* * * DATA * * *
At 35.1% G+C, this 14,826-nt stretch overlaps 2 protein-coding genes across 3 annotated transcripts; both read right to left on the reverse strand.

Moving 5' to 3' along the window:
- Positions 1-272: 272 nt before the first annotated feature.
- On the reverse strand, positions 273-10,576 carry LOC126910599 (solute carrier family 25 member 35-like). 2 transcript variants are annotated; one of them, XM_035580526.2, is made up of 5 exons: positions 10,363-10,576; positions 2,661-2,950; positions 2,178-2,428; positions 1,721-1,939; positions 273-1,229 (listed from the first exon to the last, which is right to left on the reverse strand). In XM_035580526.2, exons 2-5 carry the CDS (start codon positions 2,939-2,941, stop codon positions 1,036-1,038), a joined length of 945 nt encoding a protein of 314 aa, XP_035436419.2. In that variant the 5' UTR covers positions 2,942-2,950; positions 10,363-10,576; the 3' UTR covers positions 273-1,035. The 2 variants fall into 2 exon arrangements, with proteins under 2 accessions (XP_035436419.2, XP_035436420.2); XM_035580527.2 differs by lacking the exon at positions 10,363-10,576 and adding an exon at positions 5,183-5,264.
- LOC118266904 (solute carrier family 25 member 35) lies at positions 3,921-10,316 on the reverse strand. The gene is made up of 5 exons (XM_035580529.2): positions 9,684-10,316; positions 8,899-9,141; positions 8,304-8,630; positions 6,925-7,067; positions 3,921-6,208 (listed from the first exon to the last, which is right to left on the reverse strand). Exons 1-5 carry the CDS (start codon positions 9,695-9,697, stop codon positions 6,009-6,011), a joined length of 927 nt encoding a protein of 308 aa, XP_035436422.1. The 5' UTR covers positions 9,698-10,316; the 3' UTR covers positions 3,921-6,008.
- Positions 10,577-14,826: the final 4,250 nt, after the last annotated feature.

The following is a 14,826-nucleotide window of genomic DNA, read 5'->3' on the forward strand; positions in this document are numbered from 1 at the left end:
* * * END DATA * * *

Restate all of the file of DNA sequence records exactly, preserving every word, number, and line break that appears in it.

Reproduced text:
At 35.1% G+C, this 14,826-nt stretch overlaps 2 protein-coding genes across 3 annotated transcripts; both read right to left on the reverse strand.

Moving 5' to 3' along the window:
- Positions 1-272: 272 nt before the first annotated feature.
- On the reverse strand, positions 273-10,576 carry LOC126910599 (solute carrier family 25 member 35-like). 2 transcript variants are annotated; one of them, XM_035580526.2, is made up of 5 exons: positions 10,363-10,576; positions 2,661-2,950; positions 2,178-2,428; positions 1,721-1,939; positions 273-1,229 (listed from the first exon to the last, which is right to left on the reverse strand). In XM_035580526.2, exons 2-5 carry the CDS (start codon positions 2,939-2,941, stop codon positions 1,036-1,038), a joined length of 945 nt encoding a protein of 314 aa, XP_035436419.2. In that variant the 5' UTR covers positions 2,942-2,950; positions 10,363-10,576; the 3' UTR covers positions 273-1,035. The 2 variants fall into 2 exon arrangements, with proteins under 2 accessions (XP_035436419.2, XP_035436420.2); XM_035580527.2 differs by lacking the exon at positions 10,363-10,576 and adding an exon at positions 5,183-5,264.
- LOC118266904 (solute carrier family 25 member 35) lies at positions 3,921-10,316 on the reverse strand. The gene is made up of 5 exons (XM_035580529.2): positions 9,684-10,316; positions 8,899-9,141; positions 8,304-8,630; positions 6,925-7,067; positions 3,921-6,208 (listed from the first exon to the last, which is right to left on the reverse strand). Exons 1-5 carry the CDS (start codon positions 9,695-9,697, stop codon positions 6,009-6,011), a joined length of 927 nt encoding a protein of 308 aa, XP_035436422.1. The 5' UTR covers positions 9,698-10,316; the 3' UTR covers positions 3,921-6,008.
- Positions 10,577-14,826: the final 4,250 nt, after the last annotated feature.

The following is a 14,826-nucleotide window of genomic DNA, read 5'->3' on the forward strand; positions in this document are numbered from 1 at the left end: